Blog

Rainbow scarab

I came across a Rainbow Scarab in East TX, and decided to take a few minutes for some hand help macro using the Sony 70-200 G-Master on my RIII at: 1/250 sec, f/18, 200mm, ISO 320. The day was as sunny as they can get in Texas, so I could stop the aperture very significantlyContinue reading “Rainbow scarab”

Fawn

While mowing I came across a very young fawn, hiding in the tall grass. Does hide their fawns while they go foraging, when the little ones are still too young to escape a predator. The new born fawns relie on hiding more than running, and they usually can be approached very close. Of course, whenContinue reading “Fawn”

Nutrias in the city

While roller blading on White Oak bayou, within Houston city limits, I met a Nutria family: a mother and 3 juveniles from this year. All swimming in the bayou under the watch of a red eye turtle. I later got closer to the mother, while the youngsters were hiding in the drain.

Filming hummingbirds

Humming birds reside year round in Texas, and in many places in the country, one sees feeder in backyards. I decided to try that at our East Texas place, got a feeder from Walmart and filled it with sugar syrup before hanging it in a tree. It did not take long for a couple hummingContinue reading “Filming hummingbirds”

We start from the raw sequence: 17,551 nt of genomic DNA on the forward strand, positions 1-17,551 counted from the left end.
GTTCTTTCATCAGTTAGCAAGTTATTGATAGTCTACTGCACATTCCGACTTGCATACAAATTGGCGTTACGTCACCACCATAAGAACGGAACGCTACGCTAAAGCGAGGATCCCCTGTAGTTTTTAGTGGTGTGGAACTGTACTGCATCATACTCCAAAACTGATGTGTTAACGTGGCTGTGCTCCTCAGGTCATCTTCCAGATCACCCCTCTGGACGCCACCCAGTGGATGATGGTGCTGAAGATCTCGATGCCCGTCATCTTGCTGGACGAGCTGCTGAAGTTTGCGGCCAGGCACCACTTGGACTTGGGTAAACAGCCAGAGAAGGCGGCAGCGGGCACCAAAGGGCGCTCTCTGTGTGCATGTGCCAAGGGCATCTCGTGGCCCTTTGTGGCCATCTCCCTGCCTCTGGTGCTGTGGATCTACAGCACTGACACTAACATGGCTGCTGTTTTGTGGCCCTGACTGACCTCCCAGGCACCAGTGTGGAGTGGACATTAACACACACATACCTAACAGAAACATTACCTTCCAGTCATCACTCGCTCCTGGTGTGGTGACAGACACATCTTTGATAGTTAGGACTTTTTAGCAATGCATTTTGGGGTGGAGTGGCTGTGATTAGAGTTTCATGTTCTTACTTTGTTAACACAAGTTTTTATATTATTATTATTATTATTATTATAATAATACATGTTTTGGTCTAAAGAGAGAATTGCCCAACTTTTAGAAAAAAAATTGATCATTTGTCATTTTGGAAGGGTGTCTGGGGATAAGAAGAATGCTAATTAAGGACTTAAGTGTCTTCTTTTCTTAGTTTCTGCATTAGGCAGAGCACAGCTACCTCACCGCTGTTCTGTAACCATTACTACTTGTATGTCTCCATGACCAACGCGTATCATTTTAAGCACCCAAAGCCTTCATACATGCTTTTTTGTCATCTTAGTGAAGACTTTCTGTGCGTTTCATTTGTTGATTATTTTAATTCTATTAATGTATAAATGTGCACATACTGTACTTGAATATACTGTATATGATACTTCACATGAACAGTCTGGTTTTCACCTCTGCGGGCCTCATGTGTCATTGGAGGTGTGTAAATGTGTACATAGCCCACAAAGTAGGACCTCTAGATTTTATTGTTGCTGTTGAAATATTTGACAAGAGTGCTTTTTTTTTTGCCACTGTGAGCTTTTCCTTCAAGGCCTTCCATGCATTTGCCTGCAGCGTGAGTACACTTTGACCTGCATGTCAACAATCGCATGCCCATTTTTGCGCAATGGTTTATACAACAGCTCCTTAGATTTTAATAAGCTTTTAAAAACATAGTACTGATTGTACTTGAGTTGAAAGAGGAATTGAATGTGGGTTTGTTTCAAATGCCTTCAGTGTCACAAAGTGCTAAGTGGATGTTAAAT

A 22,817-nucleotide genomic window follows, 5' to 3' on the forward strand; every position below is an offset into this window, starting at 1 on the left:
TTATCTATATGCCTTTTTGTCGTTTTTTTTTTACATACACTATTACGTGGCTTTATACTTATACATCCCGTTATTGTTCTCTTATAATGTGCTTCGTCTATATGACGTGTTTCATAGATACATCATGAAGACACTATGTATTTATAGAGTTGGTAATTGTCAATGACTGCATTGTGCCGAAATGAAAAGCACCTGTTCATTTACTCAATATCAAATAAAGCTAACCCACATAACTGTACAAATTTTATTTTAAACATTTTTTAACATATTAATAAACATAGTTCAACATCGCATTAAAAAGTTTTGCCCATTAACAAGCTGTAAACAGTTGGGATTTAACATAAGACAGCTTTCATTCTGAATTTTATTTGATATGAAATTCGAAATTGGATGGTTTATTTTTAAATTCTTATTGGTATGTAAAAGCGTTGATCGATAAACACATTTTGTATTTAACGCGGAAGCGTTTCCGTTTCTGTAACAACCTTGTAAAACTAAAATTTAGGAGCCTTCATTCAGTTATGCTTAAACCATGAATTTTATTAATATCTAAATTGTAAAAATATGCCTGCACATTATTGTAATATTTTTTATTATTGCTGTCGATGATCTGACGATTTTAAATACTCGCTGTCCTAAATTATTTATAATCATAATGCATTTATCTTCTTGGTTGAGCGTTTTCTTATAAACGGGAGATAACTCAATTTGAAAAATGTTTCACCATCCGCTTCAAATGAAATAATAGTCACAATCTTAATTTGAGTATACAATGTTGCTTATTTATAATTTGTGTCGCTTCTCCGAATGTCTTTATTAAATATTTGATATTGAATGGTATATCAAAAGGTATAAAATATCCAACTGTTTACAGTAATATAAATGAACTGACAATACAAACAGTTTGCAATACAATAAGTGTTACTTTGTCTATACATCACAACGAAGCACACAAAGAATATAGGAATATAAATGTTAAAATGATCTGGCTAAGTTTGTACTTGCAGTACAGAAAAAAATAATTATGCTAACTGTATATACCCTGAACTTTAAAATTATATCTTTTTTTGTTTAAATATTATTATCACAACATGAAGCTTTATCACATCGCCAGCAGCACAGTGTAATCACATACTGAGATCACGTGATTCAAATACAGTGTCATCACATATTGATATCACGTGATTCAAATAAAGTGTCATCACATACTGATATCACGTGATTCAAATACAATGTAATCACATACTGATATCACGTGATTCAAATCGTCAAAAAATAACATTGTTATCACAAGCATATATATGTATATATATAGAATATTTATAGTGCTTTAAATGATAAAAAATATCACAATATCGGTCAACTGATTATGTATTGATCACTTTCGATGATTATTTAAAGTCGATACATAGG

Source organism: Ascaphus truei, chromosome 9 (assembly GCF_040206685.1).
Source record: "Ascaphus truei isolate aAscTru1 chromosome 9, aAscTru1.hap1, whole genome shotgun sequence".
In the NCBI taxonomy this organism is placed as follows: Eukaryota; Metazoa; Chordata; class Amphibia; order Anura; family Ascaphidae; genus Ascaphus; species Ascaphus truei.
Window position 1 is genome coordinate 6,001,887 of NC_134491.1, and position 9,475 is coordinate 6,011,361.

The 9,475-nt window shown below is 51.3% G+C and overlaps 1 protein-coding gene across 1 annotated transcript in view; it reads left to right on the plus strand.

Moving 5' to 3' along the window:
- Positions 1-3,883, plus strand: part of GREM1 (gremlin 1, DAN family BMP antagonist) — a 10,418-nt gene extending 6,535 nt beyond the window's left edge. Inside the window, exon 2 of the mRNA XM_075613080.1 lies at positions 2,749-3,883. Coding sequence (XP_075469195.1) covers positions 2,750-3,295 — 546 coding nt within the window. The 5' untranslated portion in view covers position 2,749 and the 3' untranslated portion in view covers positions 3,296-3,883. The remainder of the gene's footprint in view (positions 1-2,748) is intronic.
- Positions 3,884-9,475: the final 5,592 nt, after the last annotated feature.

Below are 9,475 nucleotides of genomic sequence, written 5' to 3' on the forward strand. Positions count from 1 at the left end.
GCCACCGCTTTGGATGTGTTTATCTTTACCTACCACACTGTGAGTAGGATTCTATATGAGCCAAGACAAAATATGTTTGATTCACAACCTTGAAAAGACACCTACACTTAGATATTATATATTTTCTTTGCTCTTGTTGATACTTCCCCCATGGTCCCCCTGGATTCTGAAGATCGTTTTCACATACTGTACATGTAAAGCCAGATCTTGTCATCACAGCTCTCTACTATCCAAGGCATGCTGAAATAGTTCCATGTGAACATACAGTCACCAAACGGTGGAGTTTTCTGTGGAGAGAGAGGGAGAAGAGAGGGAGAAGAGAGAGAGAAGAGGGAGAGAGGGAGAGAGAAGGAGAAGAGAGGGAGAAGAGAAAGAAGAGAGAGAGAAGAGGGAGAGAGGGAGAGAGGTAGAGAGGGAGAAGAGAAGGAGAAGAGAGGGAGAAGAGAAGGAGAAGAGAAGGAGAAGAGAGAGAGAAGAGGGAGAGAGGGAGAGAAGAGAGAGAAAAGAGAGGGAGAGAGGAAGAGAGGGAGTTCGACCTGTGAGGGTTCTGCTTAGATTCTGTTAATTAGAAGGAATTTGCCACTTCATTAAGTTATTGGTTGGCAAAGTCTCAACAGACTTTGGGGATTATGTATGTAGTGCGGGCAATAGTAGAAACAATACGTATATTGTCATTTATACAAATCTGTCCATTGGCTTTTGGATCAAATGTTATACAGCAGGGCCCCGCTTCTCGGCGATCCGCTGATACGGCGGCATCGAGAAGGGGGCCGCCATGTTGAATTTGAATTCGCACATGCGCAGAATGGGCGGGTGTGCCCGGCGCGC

Whooping Cranes

Whooping cranes are the tallest bird in North America, with over 7 feet of wing span. There are still around 500 individuals (506 in 2020 according to US Fish and Wild Life services) living in the wild, so they are also one of the rarest. Yet there are not too difficult to see in theirContinue reading “Whooping Cranes”

Comet 2020 Neowise

Comet 2020 Neowise (aka C/2020 F3 NEOWISE) was easily visible in the evening in the Northern hemisphere during the July 19 week end. While the kids were doing a bonfire, I did some DSLR pictures, at 200mm of focal and f/2.8, without bothering with an equatorial mount (most of my time was spent supervising the bonfireContinue reading “Comet 2020 Neowise”

Damselflies

Damselfiles (demoiselles) are smaller than dragonflies, and when at rest, they fold their wings over their bodies, unlike dragonflies who spread them open and flat. I found a few of them while visiting a creek in East Texas and took some time to do some Macro pictures.

Tiger Swallow tail

Wild life in the city is amazing. Yesterday a Tiger Swallow Tail butterfly graced us with its presence for a few minutes, in the middle of Houston. I took the opportunity to play with the Sony 70-200 f/2.8 and Sony A7RIII and improvised, a few pictures in my front yard, all hand held. In macro,Continue reading “Tiger Swallow tail”

Loading…

Something went wrong. Please refresh the page and/or try again.


Follow My Blog

Get new content delivered directly to your inbox.

%d bloggers like this: